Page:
Investigation Discovery’s The Will begins by revisiting two of the most thoroughly overworked celebrity family scandals of the last half-century. The premiere episode dissects the reported cruelties of Joan Crawford and the resulting feuds among her children, while the second trudges in the footsteps of Jett Williams as she retells how she found notoriety and a hefty inheritance as the illegitimate daughter of Hank Williams.
But, unlike vengeance, gossip is not a dish best served cold. Neither is it served by lack of imagination. Christina Crawford first stripped her mother Joan bare more than 30 years ago, in the tell-all memoir, Mommie Dearest (subsequently filmed with Faye Dunaway as Crawford), while Williams published her own poor-girl to rich-girl saga 20 years ago. When a vestige of curiosity flickers, as it does occasionally in Williams’ tale, the production hammers it down through third-rate reconstructions, repetitive editing, and sonorous narration.
The series opener, “The Estate of Joan Crawford,” unfolds as low-budget, prepackaged TV at its worst. The primary interviewee is Christina Crawford, who regurgitates her familiar story of abuse and fear and being cut out of her mother’s will as if even she is bored by it. The show presents the only other interviewee, Casey LaLonde (the son of Christina’s younger, and more favored sister, Cathy), as the challenger to her orthodoxy, but he was only five at the time of his grandmother’s death. Apart from some goofy psychobabble about his grandmother’s putative state of mind near death, all he can add to the story is that his mother saw her family life differently than Christina did. Both Christina and Casey are shot against a dark background, with a curious halo effect around their heads, a trick repeated for the lengthy interview with Jett Williams in the second episode. The interview subjects end up looking as if they are speaking from beyond the grave.
Other visuals designed to fill out the grossly wordy voice-over include silent reconstructions, in which actors mime the actions described. Inept acting in slightly soft focus is never pretty, but when edited along with a dogged literalness to cover an overlong narration, it is downright ugly. Almost every time the voice-over in the Joan Crawford episode mentions The Will, viewers see the same shots of vacant-faced actors, playing the four Crawford siblings, shaking their heads in wooden disbelief. If Jett Williams says that she and her lawyer listened to her adoption papers being read by an official, three actors on the screen faithfully illustrate the words with their actions. Even when the reconstructed images on the screen speak for themselves, such as Hank Williams’ handwritten note acknowledging Jett as his daughter or Crawford’s alleged beatings of Christina with a wire coat hanger, the voice-over narration describes the shots over and over again.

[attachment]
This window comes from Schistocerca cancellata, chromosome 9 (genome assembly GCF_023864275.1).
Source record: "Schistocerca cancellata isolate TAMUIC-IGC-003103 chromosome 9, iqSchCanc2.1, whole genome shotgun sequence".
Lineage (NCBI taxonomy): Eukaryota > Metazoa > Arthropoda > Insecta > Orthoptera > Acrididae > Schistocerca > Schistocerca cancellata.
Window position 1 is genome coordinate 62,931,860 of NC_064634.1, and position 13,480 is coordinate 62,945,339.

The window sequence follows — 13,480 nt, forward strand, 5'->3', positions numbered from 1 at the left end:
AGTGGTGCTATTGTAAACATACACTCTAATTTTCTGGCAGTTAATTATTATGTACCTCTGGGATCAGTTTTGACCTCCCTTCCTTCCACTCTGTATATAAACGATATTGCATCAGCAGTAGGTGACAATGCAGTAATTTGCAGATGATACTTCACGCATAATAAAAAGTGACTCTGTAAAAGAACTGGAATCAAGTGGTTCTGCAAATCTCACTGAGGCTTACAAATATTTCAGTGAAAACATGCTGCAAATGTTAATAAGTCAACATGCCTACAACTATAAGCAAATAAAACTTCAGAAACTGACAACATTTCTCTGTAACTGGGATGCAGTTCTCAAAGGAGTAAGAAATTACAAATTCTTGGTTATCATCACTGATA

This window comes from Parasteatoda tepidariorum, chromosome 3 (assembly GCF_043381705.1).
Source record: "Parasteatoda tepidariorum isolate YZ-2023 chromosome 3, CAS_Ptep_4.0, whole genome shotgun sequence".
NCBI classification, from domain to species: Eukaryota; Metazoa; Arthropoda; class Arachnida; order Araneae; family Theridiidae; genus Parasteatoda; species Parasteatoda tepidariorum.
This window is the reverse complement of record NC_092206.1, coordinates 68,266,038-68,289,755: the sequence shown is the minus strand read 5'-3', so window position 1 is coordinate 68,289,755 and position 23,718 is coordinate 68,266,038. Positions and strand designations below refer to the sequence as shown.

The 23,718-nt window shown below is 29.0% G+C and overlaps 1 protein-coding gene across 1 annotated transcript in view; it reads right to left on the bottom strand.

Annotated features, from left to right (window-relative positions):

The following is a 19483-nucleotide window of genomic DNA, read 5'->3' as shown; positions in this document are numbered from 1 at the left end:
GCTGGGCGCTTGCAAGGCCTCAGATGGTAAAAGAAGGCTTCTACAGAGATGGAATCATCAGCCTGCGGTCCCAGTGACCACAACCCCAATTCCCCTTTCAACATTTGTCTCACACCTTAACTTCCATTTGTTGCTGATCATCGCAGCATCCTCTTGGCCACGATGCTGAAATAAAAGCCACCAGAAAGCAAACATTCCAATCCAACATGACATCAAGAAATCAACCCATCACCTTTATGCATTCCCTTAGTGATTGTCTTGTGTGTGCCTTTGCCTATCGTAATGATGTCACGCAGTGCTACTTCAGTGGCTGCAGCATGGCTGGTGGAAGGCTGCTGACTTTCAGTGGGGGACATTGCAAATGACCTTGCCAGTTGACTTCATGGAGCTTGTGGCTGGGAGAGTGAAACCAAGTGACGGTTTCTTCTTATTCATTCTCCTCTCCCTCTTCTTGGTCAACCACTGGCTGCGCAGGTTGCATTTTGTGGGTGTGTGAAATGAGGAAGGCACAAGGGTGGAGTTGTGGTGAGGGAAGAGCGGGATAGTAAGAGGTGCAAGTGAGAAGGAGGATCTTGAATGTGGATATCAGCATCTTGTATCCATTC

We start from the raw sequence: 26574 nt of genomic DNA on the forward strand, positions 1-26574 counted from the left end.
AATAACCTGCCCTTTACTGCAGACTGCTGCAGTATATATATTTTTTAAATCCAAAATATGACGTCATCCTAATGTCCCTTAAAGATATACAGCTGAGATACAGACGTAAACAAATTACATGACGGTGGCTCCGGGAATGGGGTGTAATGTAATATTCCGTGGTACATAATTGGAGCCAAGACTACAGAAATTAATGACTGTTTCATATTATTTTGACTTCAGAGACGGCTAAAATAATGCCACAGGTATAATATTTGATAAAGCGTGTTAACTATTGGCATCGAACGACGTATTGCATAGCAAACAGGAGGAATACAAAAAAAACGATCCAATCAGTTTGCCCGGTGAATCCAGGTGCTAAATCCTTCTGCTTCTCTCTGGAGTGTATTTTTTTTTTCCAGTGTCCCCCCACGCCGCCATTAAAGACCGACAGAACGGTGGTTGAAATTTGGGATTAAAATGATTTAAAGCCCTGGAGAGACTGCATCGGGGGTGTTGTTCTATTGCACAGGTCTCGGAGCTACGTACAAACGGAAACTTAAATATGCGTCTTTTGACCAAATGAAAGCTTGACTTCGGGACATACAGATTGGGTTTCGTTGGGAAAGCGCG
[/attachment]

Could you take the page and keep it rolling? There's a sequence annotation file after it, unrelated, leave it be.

In the Williams episode, the tacky expedience of reconstructions seems particularly gratuitous. First, the story of how the illegitimate child born five days after her father’s death lost and then found her connection to his family twists and turns like a fictional tale. The episode features several interviews, including not only Jett Williams, but also her lawyer (and, subsequently) husband, Keith Adkinson, as well as members of the Alabama judiciary. Williams tells her story as if she followed a solid, if intermittent, paper trail, to her share of the Williams estate. Very little of this original evidence appears in the show, though it would have injected a welcome credibility, and saved the reconstruction actors from unflattering overexposure.
The cumulative effect of these production decisions is nothing more than television as talking wallpaper, a sequence of flickering lights and anodyne noise to cover over an hour. Shows like The Will are portents of the beast that the proliferation of 24/7 TV on hundreds of channels has bred, the symbiosis between small- and medium-sized production companies and behemoths like National Geographic and Discovery. These production companies can cut budgets to the bone by offering basic salaries in over-manned creative and technical markets, and thus provide cheap product for distributors, who cycle packages intensively through their schedules. Even as such practices drive down the quality of material, they also eliminate opportunities for the training of new talent for the future. That is the real revelation of The Will, not the sleazy secrets of the almost famous and long dead.